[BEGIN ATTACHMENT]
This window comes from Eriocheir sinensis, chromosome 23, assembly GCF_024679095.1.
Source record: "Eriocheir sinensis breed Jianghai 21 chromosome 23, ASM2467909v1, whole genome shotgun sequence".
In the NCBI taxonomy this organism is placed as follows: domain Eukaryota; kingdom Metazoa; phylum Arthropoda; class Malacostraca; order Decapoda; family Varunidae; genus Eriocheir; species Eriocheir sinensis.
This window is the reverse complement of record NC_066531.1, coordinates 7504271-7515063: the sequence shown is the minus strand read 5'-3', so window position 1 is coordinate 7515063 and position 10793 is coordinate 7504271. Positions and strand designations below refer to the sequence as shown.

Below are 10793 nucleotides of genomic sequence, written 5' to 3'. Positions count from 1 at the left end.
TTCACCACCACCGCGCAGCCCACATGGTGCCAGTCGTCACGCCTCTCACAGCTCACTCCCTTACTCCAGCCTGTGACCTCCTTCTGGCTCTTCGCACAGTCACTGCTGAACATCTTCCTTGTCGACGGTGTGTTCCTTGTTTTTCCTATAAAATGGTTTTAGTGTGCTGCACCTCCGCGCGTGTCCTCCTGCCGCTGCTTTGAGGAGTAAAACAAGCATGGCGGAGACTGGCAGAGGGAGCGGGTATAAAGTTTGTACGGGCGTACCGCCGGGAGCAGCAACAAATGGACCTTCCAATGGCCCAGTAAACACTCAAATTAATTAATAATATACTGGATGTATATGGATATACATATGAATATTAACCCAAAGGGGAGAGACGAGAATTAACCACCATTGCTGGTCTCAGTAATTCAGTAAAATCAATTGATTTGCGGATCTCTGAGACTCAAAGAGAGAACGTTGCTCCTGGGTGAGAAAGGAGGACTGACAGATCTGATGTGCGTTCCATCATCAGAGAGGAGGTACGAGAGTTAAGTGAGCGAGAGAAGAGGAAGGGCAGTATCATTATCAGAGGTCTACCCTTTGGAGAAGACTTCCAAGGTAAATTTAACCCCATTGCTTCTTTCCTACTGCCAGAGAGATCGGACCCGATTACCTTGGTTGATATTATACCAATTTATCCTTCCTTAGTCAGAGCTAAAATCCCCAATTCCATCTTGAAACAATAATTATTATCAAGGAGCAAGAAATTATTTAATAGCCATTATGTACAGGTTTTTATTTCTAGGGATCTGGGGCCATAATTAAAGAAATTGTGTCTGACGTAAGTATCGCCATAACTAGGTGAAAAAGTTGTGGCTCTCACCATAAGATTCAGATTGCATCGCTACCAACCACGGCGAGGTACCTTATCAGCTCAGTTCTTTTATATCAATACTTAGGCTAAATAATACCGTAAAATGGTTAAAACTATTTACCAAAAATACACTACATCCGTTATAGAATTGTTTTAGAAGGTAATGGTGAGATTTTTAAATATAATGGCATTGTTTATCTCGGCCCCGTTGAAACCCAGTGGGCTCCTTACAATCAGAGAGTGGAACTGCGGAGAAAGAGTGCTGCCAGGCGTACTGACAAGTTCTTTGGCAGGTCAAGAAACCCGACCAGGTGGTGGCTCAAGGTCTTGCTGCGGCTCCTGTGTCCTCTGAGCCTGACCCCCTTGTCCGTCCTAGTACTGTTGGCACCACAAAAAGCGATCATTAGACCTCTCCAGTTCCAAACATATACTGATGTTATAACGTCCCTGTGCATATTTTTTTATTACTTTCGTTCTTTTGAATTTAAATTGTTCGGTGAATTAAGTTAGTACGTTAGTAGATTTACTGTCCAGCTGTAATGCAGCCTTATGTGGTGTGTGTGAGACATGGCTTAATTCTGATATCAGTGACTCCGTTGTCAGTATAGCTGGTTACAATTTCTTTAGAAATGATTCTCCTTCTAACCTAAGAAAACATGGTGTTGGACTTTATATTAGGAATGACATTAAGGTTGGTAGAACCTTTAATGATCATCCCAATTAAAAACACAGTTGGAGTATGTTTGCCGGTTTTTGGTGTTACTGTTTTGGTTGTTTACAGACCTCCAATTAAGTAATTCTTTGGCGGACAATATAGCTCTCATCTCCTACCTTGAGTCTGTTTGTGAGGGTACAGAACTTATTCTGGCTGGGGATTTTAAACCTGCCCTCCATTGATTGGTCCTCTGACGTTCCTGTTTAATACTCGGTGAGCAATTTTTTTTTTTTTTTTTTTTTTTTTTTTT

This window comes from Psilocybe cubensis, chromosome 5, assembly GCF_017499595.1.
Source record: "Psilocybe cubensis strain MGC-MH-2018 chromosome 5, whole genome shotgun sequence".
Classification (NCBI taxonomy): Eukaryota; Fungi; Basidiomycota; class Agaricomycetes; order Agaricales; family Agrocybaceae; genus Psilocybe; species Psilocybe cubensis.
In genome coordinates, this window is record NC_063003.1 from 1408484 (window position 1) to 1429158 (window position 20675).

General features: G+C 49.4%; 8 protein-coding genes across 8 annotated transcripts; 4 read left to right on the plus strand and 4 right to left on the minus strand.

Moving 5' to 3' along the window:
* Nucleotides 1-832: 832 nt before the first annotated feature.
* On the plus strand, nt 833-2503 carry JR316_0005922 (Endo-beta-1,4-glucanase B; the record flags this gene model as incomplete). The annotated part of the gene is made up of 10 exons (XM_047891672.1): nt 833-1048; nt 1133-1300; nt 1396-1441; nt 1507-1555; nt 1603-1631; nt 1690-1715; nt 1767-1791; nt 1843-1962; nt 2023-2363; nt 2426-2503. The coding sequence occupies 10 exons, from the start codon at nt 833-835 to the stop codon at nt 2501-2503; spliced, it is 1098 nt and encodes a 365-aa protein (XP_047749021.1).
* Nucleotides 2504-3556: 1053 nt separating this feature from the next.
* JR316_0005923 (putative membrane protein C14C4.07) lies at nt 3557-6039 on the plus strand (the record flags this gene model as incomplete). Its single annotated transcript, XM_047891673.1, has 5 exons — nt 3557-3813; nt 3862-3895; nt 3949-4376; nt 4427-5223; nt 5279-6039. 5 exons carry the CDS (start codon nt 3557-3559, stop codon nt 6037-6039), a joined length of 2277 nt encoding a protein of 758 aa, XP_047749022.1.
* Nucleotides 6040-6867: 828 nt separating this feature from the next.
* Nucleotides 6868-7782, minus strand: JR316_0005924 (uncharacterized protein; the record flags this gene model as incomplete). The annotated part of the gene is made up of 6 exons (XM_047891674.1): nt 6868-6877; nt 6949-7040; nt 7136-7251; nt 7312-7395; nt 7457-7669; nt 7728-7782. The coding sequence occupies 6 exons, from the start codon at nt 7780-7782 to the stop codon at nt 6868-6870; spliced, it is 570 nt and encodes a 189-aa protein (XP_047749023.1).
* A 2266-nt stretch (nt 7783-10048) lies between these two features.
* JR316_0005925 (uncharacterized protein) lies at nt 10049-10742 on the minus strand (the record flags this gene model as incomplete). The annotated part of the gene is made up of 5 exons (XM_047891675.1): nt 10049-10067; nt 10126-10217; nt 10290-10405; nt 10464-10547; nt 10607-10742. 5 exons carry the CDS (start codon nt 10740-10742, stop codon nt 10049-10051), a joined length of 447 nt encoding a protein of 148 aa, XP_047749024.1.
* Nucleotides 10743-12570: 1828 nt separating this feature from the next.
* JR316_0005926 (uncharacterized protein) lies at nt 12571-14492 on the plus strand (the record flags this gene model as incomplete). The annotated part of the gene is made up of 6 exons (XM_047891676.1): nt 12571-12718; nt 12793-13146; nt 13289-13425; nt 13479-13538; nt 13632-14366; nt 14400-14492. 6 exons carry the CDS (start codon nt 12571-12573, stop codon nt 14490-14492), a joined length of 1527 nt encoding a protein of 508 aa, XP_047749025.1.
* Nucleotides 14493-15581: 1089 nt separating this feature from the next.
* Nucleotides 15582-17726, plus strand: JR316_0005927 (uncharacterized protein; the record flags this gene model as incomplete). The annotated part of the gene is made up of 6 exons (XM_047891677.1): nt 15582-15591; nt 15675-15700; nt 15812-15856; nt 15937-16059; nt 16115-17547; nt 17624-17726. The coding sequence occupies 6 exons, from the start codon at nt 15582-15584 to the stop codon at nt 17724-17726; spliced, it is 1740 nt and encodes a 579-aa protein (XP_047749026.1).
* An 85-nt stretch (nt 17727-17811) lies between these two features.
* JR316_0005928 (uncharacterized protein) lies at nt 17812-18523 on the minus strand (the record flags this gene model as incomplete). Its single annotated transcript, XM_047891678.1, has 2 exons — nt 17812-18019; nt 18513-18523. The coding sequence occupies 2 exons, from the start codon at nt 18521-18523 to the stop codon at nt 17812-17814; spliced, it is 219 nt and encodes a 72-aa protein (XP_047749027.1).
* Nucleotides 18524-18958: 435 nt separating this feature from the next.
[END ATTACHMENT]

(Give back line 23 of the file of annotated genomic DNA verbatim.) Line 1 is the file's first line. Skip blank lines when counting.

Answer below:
* Nucleotides 14493-15581: 1089 nt separating this feature from the next.